AsurDx™ Actinobacillus pleuropneumoniae (APP) Antibody Test
The AsurDxTM Actinobacillus pleuropneumoniae (APP) Antibody Test Kit is designed for the detection of pig antibodies specific to Actinobacillus pleuropneumoniae (APP).
- Detects the antibodies against all APP serotypes in pig serum/plasma;
- Possible to differentiate infected animals (positive test result) from vaccinated animals (negative test result) (DIVA);
- Procedures last less than 75 minutes;
- Provides a simple, rapid, sensitive and cost-effective enzyme-based immunoassay (ELISA) screening method
*Availability/Distribution: Product is designed and developed by BioStone US Texas headquarter and manufactured/assembled by BioStone oversea subsidiaries or partners. Currently, the product is only available outside of the USA. Regulatory requirements vary by oversea countries; the product may not be available in your geographic area.
|Incubation Time||75 minutes|
|Storage||At least 12 months|
|Specificity||APP all serogroup-specific pig antibodies|
|Plates||2 plates||5 plates|
|Plate Format||12 X 8-well strips||12 X 8-well strips|
Porcine pleuropneumonia is a severe and contagious respiratory disease, primarily of young pigs (≤6 momths old). The causal organism is Actinobacillus pleuropneumoniae (APP). APP is a hemolytic, Gram-negative, capsulated, coccobacillary rod, highly host-specific for swine. Fifteen serotypes have been identified; they vary widely in virulence and significance across countries. Historically, serotypes 1, 5, and 7 have been prevalent in the USA.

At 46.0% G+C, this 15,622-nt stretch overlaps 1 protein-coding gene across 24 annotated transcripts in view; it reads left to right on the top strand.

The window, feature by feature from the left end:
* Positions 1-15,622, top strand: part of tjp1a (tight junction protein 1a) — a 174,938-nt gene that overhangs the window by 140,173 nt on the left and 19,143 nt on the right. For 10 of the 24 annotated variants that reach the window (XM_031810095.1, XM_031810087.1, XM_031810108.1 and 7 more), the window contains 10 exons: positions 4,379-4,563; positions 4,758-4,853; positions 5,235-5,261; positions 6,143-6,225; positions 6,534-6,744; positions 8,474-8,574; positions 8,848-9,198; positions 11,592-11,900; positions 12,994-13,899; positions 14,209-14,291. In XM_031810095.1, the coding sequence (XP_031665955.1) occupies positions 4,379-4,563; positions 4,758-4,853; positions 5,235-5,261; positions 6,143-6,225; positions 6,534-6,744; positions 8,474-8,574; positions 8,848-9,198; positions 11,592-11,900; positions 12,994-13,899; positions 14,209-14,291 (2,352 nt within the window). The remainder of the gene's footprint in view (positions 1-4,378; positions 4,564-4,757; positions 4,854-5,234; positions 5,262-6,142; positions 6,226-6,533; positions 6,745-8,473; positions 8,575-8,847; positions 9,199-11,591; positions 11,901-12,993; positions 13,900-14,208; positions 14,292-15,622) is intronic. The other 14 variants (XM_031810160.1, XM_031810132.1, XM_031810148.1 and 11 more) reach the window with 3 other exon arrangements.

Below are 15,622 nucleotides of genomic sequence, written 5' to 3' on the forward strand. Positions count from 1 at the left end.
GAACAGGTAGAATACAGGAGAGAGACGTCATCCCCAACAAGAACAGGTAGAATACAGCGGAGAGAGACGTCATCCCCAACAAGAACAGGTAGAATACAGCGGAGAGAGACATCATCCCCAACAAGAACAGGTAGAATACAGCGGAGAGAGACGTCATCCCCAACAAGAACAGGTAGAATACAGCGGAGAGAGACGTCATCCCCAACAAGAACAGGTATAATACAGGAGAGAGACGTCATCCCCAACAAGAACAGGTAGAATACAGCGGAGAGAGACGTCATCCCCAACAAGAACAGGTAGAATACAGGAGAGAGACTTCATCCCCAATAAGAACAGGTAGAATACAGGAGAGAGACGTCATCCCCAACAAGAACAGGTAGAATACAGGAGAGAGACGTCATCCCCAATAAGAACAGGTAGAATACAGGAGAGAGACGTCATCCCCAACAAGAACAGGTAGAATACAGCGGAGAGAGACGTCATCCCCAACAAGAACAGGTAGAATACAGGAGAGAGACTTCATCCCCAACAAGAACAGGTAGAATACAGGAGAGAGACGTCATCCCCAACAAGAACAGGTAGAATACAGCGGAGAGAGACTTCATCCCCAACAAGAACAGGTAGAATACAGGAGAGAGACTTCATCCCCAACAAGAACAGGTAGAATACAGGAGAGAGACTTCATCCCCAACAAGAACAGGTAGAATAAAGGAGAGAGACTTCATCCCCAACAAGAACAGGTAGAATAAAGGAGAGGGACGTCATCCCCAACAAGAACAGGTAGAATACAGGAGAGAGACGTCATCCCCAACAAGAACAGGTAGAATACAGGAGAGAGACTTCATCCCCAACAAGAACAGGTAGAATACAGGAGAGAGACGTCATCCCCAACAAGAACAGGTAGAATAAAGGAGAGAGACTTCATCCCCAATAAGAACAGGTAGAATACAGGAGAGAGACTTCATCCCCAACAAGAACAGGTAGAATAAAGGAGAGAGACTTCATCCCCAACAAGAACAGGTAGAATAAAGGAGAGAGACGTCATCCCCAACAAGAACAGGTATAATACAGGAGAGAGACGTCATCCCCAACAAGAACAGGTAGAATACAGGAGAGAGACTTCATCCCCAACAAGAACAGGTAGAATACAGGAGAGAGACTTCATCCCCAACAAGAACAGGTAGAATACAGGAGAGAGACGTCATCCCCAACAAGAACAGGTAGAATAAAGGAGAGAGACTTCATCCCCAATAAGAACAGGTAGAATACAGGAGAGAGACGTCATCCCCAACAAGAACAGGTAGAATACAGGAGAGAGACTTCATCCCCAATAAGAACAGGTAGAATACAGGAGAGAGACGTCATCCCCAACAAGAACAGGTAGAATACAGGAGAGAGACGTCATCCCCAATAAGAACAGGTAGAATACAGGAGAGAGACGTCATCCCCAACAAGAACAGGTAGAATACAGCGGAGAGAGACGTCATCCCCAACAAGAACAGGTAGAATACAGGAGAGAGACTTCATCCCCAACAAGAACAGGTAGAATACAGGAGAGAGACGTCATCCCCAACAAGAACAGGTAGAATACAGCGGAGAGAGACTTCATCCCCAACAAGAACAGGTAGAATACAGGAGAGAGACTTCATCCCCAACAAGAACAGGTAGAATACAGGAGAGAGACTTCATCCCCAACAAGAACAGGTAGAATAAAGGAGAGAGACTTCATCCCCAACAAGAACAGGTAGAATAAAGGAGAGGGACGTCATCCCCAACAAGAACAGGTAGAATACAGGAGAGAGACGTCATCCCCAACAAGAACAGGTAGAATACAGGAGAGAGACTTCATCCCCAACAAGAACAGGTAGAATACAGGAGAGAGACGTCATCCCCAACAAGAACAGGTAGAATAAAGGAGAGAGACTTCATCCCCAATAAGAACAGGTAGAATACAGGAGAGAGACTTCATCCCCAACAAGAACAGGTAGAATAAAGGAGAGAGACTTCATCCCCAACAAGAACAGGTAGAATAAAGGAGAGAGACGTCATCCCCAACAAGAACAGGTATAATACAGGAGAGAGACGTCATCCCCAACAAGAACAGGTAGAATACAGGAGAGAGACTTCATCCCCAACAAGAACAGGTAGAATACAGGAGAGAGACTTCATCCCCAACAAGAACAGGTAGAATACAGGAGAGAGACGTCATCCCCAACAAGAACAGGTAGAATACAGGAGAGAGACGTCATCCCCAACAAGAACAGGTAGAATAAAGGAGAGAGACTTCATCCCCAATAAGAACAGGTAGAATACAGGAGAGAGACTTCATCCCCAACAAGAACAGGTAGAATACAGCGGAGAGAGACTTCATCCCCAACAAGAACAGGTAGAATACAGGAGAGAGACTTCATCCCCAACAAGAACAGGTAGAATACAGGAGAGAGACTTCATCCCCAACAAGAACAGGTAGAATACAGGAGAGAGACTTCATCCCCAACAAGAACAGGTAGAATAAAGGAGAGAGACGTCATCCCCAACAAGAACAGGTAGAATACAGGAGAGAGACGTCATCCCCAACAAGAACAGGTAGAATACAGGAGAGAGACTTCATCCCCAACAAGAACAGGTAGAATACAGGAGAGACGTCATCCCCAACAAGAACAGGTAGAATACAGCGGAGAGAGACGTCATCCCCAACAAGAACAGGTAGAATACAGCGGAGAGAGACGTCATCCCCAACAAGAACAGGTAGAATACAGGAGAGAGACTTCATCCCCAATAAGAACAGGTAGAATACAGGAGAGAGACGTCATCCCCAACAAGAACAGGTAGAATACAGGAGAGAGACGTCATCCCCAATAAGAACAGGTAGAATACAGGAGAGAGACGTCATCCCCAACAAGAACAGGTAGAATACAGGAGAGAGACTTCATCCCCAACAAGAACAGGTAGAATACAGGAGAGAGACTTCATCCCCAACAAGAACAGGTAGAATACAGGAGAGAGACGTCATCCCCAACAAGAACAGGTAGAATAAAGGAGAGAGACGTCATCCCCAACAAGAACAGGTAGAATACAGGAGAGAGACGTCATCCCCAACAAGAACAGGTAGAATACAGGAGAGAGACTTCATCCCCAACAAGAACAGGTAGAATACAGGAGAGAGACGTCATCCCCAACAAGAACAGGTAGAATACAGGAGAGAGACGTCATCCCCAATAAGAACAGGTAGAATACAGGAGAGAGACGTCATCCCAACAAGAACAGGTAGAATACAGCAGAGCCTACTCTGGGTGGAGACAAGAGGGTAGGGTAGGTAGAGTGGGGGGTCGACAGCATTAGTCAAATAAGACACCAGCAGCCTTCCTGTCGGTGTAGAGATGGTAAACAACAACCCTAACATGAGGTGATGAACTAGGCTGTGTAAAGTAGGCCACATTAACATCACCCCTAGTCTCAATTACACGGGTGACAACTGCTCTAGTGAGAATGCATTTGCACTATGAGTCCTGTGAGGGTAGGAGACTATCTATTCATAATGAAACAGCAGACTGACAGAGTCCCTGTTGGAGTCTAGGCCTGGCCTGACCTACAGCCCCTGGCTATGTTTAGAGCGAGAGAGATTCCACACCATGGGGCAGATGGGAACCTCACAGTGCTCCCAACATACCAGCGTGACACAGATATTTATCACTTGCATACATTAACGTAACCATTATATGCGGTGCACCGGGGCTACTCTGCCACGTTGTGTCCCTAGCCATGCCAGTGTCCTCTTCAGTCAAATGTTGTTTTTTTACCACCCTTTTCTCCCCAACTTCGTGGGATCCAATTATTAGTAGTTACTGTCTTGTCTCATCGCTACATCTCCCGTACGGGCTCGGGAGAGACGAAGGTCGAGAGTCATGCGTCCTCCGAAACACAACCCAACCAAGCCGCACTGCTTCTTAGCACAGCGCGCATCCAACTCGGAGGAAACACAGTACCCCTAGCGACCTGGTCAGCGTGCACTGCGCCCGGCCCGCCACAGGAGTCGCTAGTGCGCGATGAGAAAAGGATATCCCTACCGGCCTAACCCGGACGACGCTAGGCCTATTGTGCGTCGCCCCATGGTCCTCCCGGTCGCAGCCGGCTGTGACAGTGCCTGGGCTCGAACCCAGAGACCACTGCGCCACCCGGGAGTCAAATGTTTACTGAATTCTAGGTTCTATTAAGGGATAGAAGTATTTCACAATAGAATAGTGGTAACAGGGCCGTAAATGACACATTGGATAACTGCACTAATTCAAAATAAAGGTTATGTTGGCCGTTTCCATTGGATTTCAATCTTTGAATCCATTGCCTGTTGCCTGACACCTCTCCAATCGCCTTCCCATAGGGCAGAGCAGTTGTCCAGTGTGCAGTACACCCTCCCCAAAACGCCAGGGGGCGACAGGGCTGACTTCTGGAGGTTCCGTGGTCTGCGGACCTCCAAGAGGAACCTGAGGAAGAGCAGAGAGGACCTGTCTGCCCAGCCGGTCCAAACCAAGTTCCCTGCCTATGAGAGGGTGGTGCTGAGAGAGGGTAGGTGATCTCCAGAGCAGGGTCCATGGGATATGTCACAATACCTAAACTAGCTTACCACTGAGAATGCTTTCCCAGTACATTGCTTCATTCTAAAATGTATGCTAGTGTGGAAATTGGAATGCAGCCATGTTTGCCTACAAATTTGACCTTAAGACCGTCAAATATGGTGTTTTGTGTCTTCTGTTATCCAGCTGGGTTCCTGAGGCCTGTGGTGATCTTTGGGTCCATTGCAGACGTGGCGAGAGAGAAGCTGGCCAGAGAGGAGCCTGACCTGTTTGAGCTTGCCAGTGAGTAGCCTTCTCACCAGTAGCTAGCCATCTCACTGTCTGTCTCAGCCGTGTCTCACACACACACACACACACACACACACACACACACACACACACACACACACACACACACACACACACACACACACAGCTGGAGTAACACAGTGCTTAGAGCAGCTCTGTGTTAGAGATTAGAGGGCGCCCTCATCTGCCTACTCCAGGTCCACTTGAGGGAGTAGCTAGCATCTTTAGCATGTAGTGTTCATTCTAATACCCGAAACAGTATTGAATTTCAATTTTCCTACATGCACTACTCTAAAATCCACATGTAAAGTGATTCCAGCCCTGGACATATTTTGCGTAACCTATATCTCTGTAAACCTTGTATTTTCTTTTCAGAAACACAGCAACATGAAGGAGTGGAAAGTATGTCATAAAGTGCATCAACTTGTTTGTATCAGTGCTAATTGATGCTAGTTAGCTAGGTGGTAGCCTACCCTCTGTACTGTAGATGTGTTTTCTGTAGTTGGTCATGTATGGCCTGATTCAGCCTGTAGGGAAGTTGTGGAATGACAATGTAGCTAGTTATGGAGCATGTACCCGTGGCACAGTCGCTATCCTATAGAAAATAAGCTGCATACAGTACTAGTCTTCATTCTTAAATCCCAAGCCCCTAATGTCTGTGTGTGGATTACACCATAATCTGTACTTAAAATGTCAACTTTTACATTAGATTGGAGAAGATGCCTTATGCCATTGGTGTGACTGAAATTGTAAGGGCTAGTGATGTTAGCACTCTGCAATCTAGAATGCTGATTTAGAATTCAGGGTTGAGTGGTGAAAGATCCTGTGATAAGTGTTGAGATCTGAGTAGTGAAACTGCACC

Clinical Signs vary considerably between acute and chronic forms of APP. In acute outbreaks, sudden deaths are common. Clinical signs of the acute disease are dyspnea, coughing, anorexia, depression, fever and sometimes vomiting. Peak mortality usually occurs in pigs 10-16 weeks old. Mortality can reach 20-80% in fattening pigs. Abortions may occur in acutely infected pregnant females. Chronic cases may become apparent following an acute outbreak. Chronic cough and slow growth then are the usual signs due to the presence of pleural adhesions and abscesses that form in recovered lungs.
The APP organism secretes 4 exotoxins, ApxI, ApxII, ApxIII and ApxIV, together called RTX toxins, and produces abundant endotoxin. There are many lines of evidence that suggest these toxins play a predominant role in the pathogenicity of APP with different activities. Because of their strong antigenic properties, they have been used in the serodiagnosis of APP infections. However, other bacteria express toxins that serologically cross-react with ApxI, ApxII or ApxIII. In contrast, ApxIV, a fourth RTX determinant, has been found to be common and specific to all APP serotypes.